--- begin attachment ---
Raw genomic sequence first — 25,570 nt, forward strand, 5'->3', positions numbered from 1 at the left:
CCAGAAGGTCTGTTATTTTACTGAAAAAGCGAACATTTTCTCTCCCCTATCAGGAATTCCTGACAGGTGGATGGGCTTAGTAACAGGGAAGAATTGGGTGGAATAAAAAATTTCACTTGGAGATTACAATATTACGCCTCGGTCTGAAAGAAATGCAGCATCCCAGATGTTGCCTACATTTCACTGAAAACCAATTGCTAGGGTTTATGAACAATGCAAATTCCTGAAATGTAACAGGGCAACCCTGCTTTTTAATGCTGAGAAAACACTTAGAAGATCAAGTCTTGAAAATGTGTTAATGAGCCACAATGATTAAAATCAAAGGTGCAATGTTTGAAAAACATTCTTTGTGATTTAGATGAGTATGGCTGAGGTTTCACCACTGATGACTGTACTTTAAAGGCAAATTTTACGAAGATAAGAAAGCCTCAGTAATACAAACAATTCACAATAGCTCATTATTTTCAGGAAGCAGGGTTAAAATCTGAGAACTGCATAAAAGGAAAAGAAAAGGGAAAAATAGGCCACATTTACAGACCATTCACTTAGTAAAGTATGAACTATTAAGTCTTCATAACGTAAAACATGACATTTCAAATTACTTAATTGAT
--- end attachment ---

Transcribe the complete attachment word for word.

Raw genomic sequence first — 25,570 nt, forward strand, 5'->3', positions numbered from 1 at the left:
CCAGAAGGTCTGTTATTTTACTGAAAAAGCGAACATTTTCTCTCCCCTATCAGGAATTCCTGACAGGTGGATGGGCTTAGTAACAGGGAAGAATTGGGTGGAATAAAAAATTTCACTTGGAGATTACAATATTACGCCTCGGTCTGAAAGAAATGCAGCATCCCAGATGTTGCCTACATTTCACTGAAAACCAATTGCTAGGGTTTATGAACAATGCAAATTCCTGAAATGTAACAGGGCAACCCTGCTTTTTAATGCTGAGAAAACACTTAGAAGATCAAGTCTTGAAAATGTGTTAATGAGCCACAATGATTAAAATCAAAGGTGCAATGTTTGAAAAACATTCTTTGTGATTTAGATGAGTATGGCTGAGGTTTCACCACTGATGACTGTACTTTAAAGGCAAATTTTACGAAGATAAGAAAGCCTCAGTAATACAAACAATTCACAATAGCTCATTATTTTCAGGAAGCAGGGTTAAAATCTGAGAACTGCATAAAAGGAAAAGAAAAGGGAAAAATAGGCCACATTTACAGACCATTCACTTAGTAAAGTATGAACTATTAAGTCTTCATAACGTAAAACATGACATTTCAAATTACTTAATTGAT